Einstein did not believe in a personal God. However, it is interesting how he arrived at that conclusion. In developing the theory of relativity, Einstein realized that the equations led to the conclusion that the universe had a beginning. He didn’t like the idea of a beginning, because he thought one would have to conclude that the universe was created by God. So, he added a cosmological constant to the equation to attempt to get rid of the beginning. He said this was one of the worst mistakes of his life. Of course, the results of Edwin Hubble confirmed that the universe was expanding and had a beginning at some point in the past.
Einstein recognized the remarkable design and order of the cosmos, but could not reconcile those characteristics with the evil and suffering he found in human existence. How could an all-powerful God allow the suffering that exists on earth?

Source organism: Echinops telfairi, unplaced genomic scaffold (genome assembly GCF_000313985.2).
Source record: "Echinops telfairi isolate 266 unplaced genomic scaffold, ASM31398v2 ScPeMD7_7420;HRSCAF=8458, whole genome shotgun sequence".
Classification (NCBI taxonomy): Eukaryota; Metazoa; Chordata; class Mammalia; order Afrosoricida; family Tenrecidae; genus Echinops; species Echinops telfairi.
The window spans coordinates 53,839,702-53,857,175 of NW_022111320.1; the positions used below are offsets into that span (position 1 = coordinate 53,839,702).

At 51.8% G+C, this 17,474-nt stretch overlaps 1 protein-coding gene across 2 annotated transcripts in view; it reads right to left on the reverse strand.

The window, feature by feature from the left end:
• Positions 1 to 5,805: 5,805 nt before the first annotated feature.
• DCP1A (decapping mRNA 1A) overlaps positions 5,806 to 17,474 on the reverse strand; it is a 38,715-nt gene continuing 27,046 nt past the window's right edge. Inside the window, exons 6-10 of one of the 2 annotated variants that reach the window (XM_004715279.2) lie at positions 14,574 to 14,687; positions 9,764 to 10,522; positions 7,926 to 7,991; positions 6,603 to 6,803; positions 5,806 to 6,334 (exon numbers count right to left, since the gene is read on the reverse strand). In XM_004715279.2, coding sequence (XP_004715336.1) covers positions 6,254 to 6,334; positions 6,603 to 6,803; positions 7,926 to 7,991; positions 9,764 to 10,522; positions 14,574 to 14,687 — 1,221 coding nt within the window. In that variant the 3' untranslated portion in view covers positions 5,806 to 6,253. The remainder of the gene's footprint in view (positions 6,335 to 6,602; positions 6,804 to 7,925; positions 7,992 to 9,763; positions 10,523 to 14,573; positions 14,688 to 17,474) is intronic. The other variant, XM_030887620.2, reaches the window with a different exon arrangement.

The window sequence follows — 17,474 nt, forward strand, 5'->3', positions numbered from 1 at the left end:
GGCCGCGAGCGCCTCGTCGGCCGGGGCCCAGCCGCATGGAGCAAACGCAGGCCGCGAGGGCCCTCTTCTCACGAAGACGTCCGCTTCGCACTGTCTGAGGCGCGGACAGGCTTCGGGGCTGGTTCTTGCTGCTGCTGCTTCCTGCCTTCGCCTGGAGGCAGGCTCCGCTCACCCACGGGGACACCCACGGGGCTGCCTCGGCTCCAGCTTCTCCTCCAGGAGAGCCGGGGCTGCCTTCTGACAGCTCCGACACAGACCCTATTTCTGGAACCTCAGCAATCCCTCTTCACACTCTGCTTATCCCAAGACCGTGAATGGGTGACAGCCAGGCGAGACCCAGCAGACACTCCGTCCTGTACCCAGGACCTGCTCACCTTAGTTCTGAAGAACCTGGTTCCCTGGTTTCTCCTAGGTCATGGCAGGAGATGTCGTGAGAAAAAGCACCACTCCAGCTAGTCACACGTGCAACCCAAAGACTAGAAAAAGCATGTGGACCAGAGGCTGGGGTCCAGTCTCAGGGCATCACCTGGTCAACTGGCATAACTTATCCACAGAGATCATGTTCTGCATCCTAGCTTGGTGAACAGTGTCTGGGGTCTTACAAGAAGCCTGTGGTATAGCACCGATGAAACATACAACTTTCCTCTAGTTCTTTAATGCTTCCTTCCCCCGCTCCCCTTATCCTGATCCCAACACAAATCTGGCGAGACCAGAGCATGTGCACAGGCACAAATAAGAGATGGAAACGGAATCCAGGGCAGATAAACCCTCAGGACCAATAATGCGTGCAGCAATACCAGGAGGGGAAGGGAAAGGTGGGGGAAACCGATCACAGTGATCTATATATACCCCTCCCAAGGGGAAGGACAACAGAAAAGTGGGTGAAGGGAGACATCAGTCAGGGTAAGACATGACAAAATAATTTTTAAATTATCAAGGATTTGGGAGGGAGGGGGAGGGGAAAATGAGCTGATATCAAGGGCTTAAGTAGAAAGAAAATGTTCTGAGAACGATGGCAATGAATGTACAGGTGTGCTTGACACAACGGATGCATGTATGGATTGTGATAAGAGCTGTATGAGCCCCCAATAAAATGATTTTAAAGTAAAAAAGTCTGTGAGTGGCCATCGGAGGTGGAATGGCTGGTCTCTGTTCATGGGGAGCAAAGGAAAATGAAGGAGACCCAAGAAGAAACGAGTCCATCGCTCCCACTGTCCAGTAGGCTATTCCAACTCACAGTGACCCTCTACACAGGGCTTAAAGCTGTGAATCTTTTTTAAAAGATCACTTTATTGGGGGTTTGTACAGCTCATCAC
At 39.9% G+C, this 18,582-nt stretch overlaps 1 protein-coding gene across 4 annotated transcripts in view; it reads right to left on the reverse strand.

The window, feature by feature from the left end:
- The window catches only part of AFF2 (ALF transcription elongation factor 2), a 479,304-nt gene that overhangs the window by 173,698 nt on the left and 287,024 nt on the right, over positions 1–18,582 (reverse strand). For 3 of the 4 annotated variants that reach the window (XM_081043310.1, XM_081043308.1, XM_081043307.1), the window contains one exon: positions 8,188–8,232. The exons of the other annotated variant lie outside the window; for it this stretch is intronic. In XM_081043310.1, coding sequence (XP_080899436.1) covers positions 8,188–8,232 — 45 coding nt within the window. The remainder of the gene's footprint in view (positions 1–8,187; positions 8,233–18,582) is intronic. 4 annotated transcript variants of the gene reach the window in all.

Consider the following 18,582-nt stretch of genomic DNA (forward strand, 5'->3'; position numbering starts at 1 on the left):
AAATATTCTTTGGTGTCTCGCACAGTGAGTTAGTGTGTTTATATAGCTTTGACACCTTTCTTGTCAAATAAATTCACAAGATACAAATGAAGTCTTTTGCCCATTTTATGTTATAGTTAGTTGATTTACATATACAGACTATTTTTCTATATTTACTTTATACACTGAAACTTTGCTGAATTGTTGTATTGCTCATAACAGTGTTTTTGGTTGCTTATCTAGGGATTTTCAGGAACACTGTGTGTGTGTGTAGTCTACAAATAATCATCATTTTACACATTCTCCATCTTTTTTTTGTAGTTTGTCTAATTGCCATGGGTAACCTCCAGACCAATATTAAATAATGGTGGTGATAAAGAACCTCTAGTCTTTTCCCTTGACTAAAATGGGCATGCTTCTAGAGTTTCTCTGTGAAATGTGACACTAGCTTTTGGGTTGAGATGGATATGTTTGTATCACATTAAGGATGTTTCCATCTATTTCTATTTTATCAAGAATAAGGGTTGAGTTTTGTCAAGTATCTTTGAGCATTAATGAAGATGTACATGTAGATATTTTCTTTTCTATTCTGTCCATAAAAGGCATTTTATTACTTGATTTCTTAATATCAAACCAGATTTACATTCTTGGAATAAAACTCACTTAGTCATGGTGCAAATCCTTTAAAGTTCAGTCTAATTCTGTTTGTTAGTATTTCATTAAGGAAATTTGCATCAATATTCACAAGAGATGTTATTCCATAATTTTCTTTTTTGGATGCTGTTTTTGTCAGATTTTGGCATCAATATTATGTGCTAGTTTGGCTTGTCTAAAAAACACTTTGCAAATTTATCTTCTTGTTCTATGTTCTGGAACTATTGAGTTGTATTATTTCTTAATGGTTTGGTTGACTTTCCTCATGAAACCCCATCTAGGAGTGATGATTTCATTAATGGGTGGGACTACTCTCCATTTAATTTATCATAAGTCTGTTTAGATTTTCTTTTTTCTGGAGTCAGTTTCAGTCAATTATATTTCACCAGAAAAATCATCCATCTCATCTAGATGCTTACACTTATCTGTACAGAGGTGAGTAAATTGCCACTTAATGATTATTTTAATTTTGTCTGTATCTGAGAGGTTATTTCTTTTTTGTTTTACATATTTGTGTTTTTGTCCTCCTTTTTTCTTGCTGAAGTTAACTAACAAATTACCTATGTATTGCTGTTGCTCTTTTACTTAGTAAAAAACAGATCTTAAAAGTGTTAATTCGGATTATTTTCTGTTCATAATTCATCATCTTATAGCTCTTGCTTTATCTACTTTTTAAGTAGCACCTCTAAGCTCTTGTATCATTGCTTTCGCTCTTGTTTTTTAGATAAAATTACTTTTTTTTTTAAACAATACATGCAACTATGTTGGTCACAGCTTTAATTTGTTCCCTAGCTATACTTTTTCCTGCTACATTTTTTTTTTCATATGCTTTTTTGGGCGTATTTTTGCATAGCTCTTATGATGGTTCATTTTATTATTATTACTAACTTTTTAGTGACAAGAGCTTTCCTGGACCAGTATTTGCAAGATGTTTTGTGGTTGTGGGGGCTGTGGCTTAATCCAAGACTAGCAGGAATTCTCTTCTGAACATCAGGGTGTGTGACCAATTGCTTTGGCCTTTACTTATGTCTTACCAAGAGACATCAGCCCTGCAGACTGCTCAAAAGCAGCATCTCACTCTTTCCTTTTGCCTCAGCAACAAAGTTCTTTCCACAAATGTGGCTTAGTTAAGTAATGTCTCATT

Einstein’s failure to understand the motives of God are the result of his incorrect assumption that God intended this universe as His ultimate perfect creation. Einstein could not get past the moral problems that are present in our universe. He assumed, as most atheists do, that a personal God would only create a universe which is both good morally and perfect physically. Where Einstein erred was in that thinking that there was a god who designed the universe, but designed it in such as way as to allow evil without a purpose. If the universe were designed and it included evil, then there must have been a purpose for that evil. However, according to Christianity, the purpose of the universe is not to be morally or physically perfect, but to provide a place where spiritual creatures can choose to love or reject God – to live with Him forever in a new, perfect universe, or reject Him and live apart from Him for eternity. It would not be possible to make this choice in a universe in which all moral choices are restricted to only good ones. Einstein didn’t seem to understand that one could not choose between good and bad if bad did not exist. It’s amazing that such a brilliant man could not understand such a simple logical principle.